The town of Herouxville is our own Sault Ste. Marie

Hysteria over reasonable accommodation has hit small-town Quebec

Hérouxville - l'étincelle

"The municipality of Herouxville welcomes you," it says in French, perhaps ironically, on the town's home page, above a photo of a typical Quebec village church.
Herouxville introduces itself as a town of 1,323 in the Quebec hinterland, straddling Highway 153 between Shawinigan and St. Tite in the Mauricie region. Google Maps says it's a drive of 54.2 kilometres or about 43 minutes northeast of Trois-Rivieres.
Statistics Canada's 2001 community profile says it was 100-per-cent French-speaking, and 96-per-cent Catholic. There were no Muslims, Jews or Sikhs (the nearest mosque, synagogue or temple is nearly 200 kilometres away in Montreal). Only 10 inhabitants were born outside of Canada.
Herouxville's average income was 22 per cent below that of the province, its rate of participation in the labour force 11 per cent lower and its unemployment rate 68 per cent higher. So it's not surprising that between 1996 and 2001, its population declined, by three per cent. And its median age was 40.5 years, nearly two years older than that of an aging province.
The numbers paint a picture of another ethnically and linguistically homogeneous, somewhat remote rural village wasting away for lack of economic opportunity.
In all, Herouxville is exactly the kind of place where immigrants are least likely to settle. The declining population suggests even people born there won't stay.
So it was hardly necessary for the town council to inform prospective immigrants on the municipality's website that burning women alive, among other supposed religious practices of outsiders, is "not part of our standards of life."
But the Herouxville council wasn't meeting even an apprehended local threat. Rather, its members were responding to media reports over the past few months, almost always from distant Montreal, about conflicts between minority religious practices and the values of the majority.
The seven members of the council - all of them, to judge by their names, old-stock Quebecers - were making a statement. They were marking territory, asserting rights of property: This is our house, we are the masters here, and if there are any concessions to be made, it is you who will make them to us. When in Herouxville ...
The tone of the Herouxville code recalls an old country hit, Merle Haggard's anti-hippie, anti-protest, redneck anthem Okie from Muskogee.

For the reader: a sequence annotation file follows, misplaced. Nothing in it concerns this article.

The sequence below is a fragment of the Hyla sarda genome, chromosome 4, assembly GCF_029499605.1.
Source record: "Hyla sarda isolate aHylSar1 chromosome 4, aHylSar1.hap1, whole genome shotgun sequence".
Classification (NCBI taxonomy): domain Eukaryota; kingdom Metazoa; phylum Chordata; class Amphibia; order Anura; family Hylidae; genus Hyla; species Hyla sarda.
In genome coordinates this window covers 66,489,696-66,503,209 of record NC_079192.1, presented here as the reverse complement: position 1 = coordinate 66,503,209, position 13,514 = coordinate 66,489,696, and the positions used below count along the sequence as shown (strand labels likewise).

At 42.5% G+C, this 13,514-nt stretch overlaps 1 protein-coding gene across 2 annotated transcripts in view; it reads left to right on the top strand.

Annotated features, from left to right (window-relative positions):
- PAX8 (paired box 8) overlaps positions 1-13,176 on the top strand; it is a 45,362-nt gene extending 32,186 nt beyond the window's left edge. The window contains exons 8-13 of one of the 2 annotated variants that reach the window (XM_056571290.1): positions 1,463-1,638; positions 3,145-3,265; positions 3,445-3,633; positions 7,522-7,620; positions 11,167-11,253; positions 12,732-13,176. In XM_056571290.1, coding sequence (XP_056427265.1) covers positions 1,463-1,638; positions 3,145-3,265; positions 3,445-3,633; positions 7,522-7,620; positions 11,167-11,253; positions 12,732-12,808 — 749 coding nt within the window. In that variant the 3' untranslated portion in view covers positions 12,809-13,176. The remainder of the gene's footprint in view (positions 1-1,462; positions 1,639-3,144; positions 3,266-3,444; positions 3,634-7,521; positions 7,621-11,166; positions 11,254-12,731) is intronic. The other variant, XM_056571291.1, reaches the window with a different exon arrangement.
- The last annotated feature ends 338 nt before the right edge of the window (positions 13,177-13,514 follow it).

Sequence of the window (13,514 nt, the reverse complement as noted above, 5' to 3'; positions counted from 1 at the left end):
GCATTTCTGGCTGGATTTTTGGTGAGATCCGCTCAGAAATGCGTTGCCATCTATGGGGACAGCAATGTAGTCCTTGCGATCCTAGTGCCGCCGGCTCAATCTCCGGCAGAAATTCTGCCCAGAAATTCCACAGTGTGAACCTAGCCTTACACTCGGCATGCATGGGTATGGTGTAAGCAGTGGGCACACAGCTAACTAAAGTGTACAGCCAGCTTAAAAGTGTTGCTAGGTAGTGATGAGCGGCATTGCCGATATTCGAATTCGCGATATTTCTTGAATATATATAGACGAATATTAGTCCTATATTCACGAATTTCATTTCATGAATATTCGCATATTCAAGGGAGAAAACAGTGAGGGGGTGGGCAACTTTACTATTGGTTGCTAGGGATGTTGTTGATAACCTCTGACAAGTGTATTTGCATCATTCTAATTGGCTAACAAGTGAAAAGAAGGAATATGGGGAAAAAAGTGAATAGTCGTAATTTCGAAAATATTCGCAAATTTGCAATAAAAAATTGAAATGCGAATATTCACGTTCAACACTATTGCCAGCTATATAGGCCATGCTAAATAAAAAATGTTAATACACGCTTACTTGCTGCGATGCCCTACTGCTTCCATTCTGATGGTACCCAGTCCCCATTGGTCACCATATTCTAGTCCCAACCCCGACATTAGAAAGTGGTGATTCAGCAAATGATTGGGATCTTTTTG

And the Herouxville council members were making that statement not only on behalf of the 196 residents of surrounding Mekinac municipal rural county whom they had polled (Sample question: "Would you let someone take away your right to listen to music?").
To judge by the more than 2,000 mostly approving emails that have flooded the town's website since its code made the news on Saturday, it's a statement that has resonated with many of their fellow old-stock Quebecers elsewhere. When in Quebec ...
So when Premier Jean Charest yesterday dismissed the Herouxville code as an isolated incident, he might have been right only for the time being. The resentment at supposedly being imposed upon by the "reasonable accommodation" of minority religions, which is disproportionate to the very small number of Quebecers who have actually been inconvenienced, is approaching the level of public hysteria.
We saw similar hysteria in Ontario in the early 1990s, when councils in small towns like Herouxville were adopting resolutions in response to another imaginary threat by minorities.
In that case, the resolutions declared the towns to be officially English-only, in supposed defiance of a provincial law providing bilingual services. In the first place, the towns had few or no French-speaking inhabitants to require the services. And in the second, the law didn't apply to municipalities.
One of the largest of these towns, and the one that became known in Quebec, was Sault Ste. Marie. Now we have our own Sault Ste. Marie. Herouxville has put itself on the map not only of Quebec but of Canada, and now needs no further introduction.
You can read Herouxville's standards in English and in full at

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